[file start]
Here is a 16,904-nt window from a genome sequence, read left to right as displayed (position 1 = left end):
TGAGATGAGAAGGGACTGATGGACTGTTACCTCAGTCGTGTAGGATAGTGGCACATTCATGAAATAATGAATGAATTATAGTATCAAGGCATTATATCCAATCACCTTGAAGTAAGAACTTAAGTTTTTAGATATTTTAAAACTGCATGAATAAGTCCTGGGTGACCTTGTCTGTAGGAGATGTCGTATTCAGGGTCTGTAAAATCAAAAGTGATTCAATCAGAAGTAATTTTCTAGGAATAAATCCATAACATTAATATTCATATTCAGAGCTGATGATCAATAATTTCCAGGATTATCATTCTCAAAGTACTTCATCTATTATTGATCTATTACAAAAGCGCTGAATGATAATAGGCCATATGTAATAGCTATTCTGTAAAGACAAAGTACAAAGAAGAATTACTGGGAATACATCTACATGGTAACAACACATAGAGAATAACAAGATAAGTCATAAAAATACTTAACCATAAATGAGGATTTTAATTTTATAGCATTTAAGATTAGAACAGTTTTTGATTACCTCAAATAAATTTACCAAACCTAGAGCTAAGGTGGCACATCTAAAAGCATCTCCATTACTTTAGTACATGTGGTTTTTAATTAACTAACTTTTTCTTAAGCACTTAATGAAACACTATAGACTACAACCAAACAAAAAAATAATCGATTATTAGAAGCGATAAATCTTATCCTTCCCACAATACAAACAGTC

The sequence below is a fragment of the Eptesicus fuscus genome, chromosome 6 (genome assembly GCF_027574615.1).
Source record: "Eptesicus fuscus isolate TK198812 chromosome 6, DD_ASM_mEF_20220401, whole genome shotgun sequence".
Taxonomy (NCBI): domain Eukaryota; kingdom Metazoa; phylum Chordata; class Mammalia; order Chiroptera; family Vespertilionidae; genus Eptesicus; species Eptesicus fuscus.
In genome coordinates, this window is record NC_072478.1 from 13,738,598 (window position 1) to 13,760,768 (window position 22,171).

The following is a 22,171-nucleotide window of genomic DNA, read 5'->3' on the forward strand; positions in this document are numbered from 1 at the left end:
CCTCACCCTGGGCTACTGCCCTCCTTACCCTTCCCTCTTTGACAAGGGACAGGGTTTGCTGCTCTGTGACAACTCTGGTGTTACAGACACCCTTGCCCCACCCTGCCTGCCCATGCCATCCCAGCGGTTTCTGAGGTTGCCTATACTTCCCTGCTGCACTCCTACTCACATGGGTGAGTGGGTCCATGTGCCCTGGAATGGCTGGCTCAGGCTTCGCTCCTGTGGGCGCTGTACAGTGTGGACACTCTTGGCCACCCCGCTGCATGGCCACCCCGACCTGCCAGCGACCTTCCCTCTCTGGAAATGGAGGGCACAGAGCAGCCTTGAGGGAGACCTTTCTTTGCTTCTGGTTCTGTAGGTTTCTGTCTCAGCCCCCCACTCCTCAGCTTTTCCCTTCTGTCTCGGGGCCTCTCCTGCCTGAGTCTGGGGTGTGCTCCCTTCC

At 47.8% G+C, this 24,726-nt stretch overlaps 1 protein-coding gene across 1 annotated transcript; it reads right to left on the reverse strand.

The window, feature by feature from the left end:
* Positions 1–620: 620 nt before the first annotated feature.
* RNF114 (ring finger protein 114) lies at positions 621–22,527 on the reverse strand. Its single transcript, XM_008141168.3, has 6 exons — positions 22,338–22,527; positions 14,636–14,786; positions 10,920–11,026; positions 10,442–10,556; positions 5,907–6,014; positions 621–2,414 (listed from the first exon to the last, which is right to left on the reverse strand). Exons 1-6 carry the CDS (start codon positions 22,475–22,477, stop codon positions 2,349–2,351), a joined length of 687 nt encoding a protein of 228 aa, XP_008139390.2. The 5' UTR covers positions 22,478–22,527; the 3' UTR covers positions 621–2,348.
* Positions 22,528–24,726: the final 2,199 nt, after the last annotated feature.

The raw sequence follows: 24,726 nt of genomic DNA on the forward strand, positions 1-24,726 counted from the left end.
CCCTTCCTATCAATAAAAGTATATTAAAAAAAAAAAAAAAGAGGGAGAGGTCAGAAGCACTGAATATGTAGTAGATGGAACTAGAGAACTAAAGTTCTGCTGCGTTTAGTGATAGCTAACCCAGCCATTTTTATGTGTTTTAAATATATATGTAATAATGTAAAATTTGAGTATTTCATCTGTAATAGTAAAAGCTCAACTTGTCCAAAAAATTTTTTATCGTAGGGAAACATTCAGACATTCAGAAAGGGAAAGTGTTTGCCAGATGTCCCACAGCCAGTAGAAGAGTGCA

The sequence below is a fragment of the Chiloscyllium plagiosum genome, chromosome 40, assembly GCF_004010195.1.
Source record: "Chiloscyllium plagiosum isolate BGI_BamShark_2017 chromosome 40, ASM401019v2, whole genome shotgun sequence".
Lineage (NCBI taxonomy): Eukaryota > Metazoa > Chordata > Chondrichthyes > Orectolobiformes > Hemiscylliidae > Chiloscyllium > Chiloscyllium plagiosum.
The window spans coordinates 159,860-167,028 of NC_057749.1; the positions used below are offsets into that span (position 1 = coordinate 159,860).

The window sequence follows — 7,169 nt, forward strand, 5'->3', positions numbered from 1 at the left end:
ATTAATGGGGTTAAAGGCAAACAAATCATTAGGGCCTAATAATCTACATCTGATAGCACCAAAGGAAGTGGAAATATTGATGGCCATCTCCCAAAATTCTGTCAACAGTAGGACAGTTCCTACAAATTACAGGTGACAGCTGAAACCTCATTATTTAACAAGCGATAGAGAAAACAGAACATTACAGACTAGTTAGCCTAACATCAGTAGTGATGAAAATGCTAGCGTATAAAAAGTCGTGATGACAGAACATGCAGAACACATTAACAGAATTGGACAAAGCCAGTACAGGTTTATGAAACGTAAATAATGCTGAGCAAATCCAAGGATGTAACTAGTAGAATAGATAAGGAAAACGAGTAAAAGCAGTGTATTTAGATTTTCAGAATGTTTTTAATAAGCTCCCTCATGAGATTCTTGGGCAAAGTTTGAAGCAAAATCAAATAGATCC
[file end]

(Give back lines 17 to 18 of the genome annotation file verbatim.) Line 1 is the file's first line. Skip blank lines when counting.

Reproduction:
Source record: "Chiloscyllium plagiosum isolate BGI_BamShark_2017 chromosome 40, ASM401019v2, whole genome shotgun sequence".
Lineage (NCBI taxonomy): Eukaryota > Metazoa > Chordata > Chondrichthyes > Orectolobiformes > Hemiscylliidae > Chiloscyllium > Chiloscyllium plagiosum.